When the wind calms, we look back at the swamp and gasp, sinking to our knees in disbelief. Ransom, our King, who we ourselves buried not so long ago, stands before us again. He is no longer the humble city man as he once appeared to us; now he wears robes fit for a king, and he goes to battle, armed with a newly sharpened sword that gleams like diamonds in the starlight. He is most definitely not dead but alive.

We tremble, kneeling so low that our faces brush the moistened ground beneath us, a hundred young blades of grass, tender and dripping with dew, bending at our touch. This, we think to ourselves, is the only position in which a guilty swamp dweller can escape death for her crimes, and we wonder now if the time has come for our payment after all we have done.

How could he, who we saw hanging from the cypress tree not so long ago, stand before us again? Our minds cannot fathom such a spectacular feat. Perhaps the miracle lies in the power he wields, or perhaps in his role as King, or perhaps in deep secrets woven within the fabric of the universe.

But, laying a hand on each of us, he says, “Don’t be afraid. Your pasts are wiped clean. Your futures are sealed. You need not fear anymore.”

Chapter 48 section:
The doors swing open, and Raff exits the throne room, her face beaming, her dress so blissfully white. Beautifully radiant, she is alone without an escort, and she sits down beside me.

“So what did they say?” I ask, even though I already know the answer.

She smiles as she replies, “Innocent.”

Before she can continue, a guard walks out into the hallway and calls, “Keitha?”

Stomach churning, I exhale, smooth my skirt as Raff did, and step towards the door. I glance back at Raff one last time, and she gives me a thumbs up. I remind myself of all the truths I know and follow the guard. The doors echo as they clang shut behind me.

The throne room seems so much larger now that I’m alone in it, and my footsteps clack obnoxiously on the floor tiles as I approach the King and his judges. The judges sit on either side of their King, the many books spilled all over the tables. I wonder how many crimes are listed beneath my name. I bow respectfully and wait.

One of the judges begins, “Keitha, you’ve been charged with murder, theft, arson, and, above all these things, treason against the King. According to our records, you joined an underground rebellion when you were only twelve years old and swore yourself to the Enchantress when you were thirteen. These are all very serious crimes, warranting death. Keitha, what do you have to say to these things?”

I stammer as I try to respond, “I… I’m guilty of all of it. I have nothing to say except… except that the King sacrificed himself for me, was put to death by Tanith and then was brought back so that I wouldn’t have to die… That’s all there is to say. That’s my only hope: that my King died in my place.”

The judges glance at the King, “What do you say to this, your Majesty?”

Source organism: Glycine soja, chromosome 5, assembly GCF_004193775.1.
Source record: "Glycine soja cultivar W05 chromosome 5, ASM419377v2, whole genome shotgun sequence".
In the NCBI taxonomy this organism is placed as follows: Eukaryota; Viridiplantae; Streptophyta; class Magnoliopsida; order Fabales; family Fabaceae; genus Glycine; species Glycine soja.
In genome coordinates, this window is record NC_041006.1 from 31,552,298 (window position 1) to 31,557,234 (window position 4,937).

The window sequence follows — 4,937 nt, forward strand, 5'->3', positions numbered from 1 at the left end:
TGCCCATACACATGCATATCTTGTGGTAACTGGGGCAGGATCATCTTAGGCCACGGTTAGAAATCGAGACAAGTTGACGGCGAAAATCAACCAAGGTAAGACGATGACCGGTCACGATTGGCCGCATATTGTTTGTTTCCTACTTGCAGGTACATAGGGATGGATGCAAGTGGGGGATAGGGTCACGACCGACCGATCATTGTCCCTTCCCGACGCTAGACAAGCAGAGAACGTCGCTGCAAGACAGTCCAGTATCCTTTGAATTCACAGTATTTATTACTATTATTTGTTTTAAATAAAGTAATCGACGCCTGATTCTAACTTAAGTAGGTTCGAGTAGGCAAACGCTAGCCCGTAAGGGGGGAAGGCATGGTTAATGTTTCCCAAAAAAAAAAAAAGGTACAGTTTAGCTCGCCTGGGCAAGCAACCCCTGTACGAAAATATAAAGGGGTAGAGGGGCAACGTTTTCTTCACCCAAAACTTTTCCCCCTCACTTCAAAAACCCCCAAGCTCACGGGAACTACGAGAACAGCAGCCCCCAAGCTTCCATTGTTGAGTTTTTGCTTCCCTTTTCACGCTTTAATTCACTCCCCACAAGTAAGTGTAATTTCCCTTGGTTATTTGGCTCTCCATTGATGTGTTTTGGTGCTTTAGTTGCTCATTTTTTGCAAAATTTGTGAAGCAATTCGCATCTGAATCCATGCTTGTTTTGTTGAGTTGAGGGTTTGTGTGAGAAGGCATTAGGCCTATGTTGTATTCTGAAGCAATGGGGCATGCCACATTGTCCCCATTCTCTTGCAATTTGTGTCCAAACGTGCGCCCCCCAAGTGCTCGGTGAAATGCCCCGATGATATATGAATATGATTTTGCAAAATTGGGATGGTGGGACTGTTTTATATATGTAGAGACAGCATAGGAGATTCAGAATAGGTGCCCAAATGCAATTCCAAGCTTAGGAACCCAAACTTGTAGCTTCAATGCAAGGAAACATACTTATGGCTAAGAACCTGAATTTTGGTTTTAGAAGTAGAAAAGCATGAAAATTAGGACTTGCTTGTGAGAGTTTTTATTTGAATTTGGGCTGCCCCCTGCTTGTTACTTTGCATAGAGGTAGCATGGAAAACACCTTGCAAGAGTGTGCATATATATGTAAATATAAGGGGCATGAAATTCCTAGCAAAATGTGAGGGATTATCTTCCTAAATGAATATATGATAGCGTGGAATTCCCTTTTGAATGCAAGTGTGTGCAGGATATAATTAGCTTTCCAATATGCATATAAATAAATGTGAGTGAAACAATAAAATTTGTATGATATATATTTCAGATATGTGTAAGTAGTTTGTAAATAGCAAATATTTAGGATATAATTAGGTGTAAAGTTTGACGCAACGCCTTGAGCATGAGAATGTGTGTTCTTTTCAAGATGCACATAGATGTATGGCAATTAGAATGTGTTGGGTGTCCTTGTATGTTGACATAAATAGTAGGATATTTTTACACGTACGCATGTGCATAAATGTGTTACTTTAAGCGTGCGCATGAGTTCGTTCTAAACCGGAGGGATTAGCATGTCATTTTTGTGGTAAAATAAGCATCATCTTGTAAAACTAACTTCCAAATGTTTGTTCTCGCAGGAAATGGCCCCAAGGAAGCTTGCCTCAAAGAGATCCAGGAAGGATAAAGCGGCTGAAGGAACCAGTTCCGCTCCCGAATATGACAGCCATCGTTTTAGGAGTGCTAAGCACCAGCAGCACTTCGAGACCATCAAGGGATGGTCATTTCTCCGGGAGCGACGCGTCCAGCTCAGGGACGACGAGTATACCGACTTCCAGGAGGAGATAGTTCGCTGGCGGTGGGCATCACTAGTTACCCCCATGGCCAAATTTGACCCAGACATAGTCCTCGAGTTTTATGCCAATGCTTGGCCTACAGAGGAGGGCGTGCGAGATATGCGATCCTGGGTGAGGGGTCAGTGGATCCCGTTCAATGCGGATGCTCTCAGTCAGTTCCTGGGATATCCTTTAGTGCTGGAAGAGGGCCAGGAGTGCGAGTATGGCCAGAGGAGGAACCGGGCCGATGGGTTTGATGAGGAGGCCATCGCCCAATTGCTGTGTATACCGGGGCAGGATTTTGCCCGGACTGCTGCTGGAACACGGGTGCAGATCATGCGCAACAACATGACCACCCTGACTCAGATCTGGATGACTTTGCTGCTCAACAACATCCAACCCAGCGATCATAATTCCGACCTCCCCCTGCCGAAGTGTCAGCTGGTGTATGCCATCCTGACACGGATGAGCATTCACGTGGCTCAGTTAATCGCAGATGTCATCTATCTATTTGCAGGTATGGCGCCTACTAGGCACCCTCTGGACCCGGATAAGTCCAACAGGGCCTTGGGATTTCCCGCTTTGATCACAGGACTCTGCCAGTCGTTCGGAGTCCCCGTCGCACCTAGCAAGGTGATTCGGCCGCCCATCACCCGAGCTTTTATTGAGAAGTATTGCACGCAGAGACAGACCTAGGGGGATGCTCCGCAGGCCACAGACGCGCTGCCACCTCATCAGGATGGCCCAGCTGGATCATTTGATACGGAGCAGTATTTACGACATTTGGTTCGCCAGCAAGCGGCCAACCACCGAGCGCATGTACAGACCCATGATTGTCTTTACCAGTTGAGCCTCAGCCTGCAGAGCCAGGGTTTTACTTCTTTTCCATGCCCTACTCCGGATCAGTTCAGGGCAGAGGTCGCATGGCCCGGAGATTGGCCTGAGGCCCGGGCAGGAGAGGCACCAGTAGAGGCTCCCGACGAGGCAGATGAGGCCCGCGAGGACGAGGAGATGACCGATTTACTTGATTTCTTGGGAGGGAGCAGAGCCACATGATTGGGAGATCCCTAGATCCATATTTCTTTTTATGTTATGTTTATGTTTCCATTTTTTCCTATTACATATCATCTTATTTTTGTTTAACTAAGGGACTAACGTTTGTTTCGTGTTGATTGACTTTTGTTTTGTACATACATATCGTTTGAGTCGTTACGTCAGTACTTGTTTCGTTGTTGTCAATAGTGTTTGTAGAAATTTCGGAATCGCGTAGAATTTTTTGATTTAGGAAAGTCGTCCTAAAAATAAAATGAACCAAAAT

He nods, “I know Keitha; she’s one of mine. She’s innocent.”

I gasp and clap my hand over my mouth to silence myself. Even though I knew my past was wiped clean, I never expected to be named innocent of all my charges even after they’d been thoroughly proven. As I stand watching, the judges flip through the books with stamps in hand, stamping ‘innocent’ in red ink on every page. Page after page after page, a hundred crimes marked as having been rinsed away. I brush my tears away, but still they come as I continue to watch every offense be blotted out. They are tears of joy, not of sorrow.

When they’ve finished, the judges look up at me. The one who first spoke to me says, “You’re free then, Keitha. In the face of what the King has done for you, your crimes are wiped away. His innocence becomes yours.”

I bow so low, attempting but failing miserably to hold back the tears that have started to flow down my face in rivers. My voice trembles as I try to speak, unable to truly express how grateful I am, “Thank you, your Majesty. Thank you.”

My King smiles at me, “Welcome home.”
Bonus points if you catch the somewhat sneaky reference to Zechariah 3.
I don't know what the bonus points are for, but still.


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  • November 23, 2020 - 5:36pm (Now Viewing)

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  • Anne Blackwood

    Re: Thanks!!
    No problem, you do whatever feels right for you. It was just a suggestion. I'll try to look for places you can slice.

    3 months ago
  • Anne Blackwood

    Oh, and good luck!! I'm entering several poems and a couple flash fiction pieces of mine. I hope to see you for the nationals.

    3 months ago
  • Anne Blackwood

    I've got chills now. This is so moving and powerful. Your ability to communicate such grand topics in accessible ways is truly God-given.
    If I can, I will write a review. However, in case I don't have the energy, there is something I'll say right now. The competition guidelines (which I read) only ask for an excerpt. You also include the full manuscript and a summary. This means that you don't have to tell the whole story in your entry by making it an amalgamation of different sections. I think it would be more effective to simply hone in on one excerpt. :)

    3 months ago